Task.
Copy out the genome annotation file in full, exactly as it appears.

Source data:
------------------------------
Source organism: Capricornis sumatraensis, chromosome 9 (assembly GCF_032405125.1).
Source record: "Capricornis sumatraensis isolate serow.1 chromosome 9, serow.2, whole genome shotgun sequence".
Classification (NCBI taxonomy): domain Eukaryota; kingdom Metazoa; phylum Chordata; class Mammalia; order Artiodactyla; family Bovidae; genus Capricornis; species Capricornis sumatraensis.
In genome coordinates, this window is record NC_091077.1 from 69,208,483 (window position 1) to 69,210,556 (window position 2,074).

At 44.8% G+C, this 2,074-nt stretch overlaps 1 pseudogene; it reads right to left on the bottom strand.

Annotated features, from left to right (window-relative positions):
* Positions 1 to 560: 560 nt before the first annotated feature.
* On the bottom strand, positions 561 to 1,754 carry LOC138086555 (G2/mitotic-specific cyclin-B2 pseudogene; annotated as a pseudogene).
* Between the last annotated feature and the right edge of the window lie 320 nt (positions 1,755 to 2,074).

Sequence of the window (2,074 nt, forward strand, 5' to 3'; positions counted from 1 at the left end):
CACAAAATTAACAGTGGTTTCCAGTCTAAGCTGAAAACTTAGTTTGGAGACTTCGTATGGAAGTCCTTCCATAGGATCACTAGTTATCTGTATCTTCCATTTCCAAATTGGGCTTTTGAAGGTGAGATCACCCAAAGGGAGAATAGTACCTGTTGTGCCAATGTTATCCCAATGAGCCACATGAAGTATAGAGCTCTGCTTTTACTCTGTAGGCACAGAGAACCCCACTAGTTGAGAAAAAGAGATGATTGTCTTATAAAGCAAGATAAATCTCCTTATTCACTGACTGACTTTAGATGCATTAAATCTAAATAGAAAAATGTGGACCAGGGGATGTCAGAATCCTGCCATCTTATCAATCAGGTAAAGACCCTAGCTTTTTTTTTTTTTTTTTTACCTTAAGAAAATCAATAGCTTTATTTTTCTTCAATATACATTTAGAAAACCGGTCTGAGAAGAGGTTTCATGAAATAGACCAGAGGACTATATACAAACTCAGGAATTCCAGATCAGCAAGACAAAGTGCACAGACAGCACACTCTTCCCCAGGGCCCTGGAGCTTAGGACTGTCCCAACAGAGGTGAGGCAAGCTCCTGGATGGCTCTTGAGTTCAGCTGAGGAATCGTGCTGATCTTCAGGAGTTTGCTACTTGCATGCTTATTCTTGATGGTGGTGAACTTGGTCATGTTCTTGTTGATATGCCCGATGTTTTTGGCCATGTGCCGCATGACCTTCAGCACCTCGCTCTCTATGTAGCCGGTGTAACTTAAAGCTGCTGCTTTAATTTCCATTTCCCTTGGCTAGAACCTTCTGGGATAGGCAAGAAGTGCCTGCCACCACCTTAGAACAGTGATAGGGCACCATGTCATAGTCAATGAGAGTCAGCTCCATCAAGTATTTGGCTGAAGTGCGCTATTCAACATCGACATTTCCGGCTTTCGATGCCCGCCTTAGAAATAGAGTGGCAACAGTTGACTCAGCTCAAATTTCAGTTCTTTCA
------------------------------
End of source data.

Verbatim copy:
Source organism: Capricornis sumatraensis, chromosome 9 (assembly GCF_032405125.1).
Source record: "Capricornis sumatraensis isolate serow.1 chromosome 9, serow.2, whole genome shotgun sequence".
Classification (NCBI taxonomy): domain Eukaryota; kingdom Metazoa; phylum Chordata; class Mammalia; order Artiodactyla; family Bovidae; genus Capricornis; species Capricornis sumatraensis.
In genome coordinates, this window is record NC_091077.1 from 69,208,483 (window position 1) to 69,210,556 (window position 2,074).

At 44.8% G+C, this 2,074-nt stretch overlaps 1 pseudogene; it reads right to left on the bottom strand.

Annotated features, from left to right (window-relative positions):
* Positions 1 to 560: 560 nt before the first annotated feature.
* On the bottom strand, positions 561 to 1,754 carry LOC138086555 (G2/mitotic-specific cyclin-B2 pseudogene; annotated as a pseudogene).
* Between the last annotated feature and the right edge of the window lie 320 nt (positions 1,755 to 2,074).

Sequence of the window (2,074 nt, forward strand, 5' to 3'; positions counted from 1 at the left end):
CACAAAATTAACAGTGGTTTCCAGTCTAAGCTGAAAACTTAGTTTGGAGACTTCGTATGGAAGTCCTTCCATAGGATCACTAGTTATCTGTATCTTCCATTTCCAAATTGGGCTTTTGAAGGTGAGATCACCCAAAGGGAGAATAGTACCTGTTGTGCCAATGTTATCCCAATGAGCCACATGAAGTATAGAGCTCTGCTTTTACTCTGTAGGCACAGAGAACCCCACTAGTTGAGAAAAAGAGATGATTGTCTTATAAAGCAAGATAAATCTCCTTATTCACTGACTGACTTTAGATGCATTAAATCTAAATAGAAAAATGTGGACCAGGGGATGTCAGAATCCTGCCATCTTATCAATCAGGTAAAGACCCTAGCTTTTTTTTTTTTTTTTTTACCTTAAGAAAATCAATAGCTTTATTTTTCTTCAATATACATTTAGAAAACCGGTCTGAGAAGAGGTTTCATGAAATAGACCAGAGGACTATATACAAACTCAGGAATTCCAGATCAGCAAGACAAAGTGCACAGACAGCACACTCTTCCCCAGGGCCCTGGAGCTTAGGACTGTCCCAACAGAGGTGAGGCAAGCTCCTGGATGGCTCTTGAGTTCAGCTGAGGAATCGTGCTGATCTTCAGGAGTTTGCTACTTGCATGCTTATTCTTGATGGTGGTGAACTTGGTCATGTTCTTGTTGATATGCCCGATGTTTTTGGCCATGTGCCGCATGACCTTCAGCACCTCGCTCTCTATGTAGCCGGTGTAACTTAAAGCTGCTGCTTTAATTTCCATTTCCCTTGGCTAGAACCTTCTGGGATAGGCAAGAAGTGCCTGCCACCACCTTAGAACAGTGATAGGGCACCATGTCATAGTCAATGAGAGTCAGCTCCATCAAGTATTTGGCTGAAGTGCGCTATTCAACATCGACATTTCCGGCTTTCGATGCCCGCCTTAGAAATAGAGTGGCAACAGTTGACTCAGCTCAAATTTCAGTTCTTTCA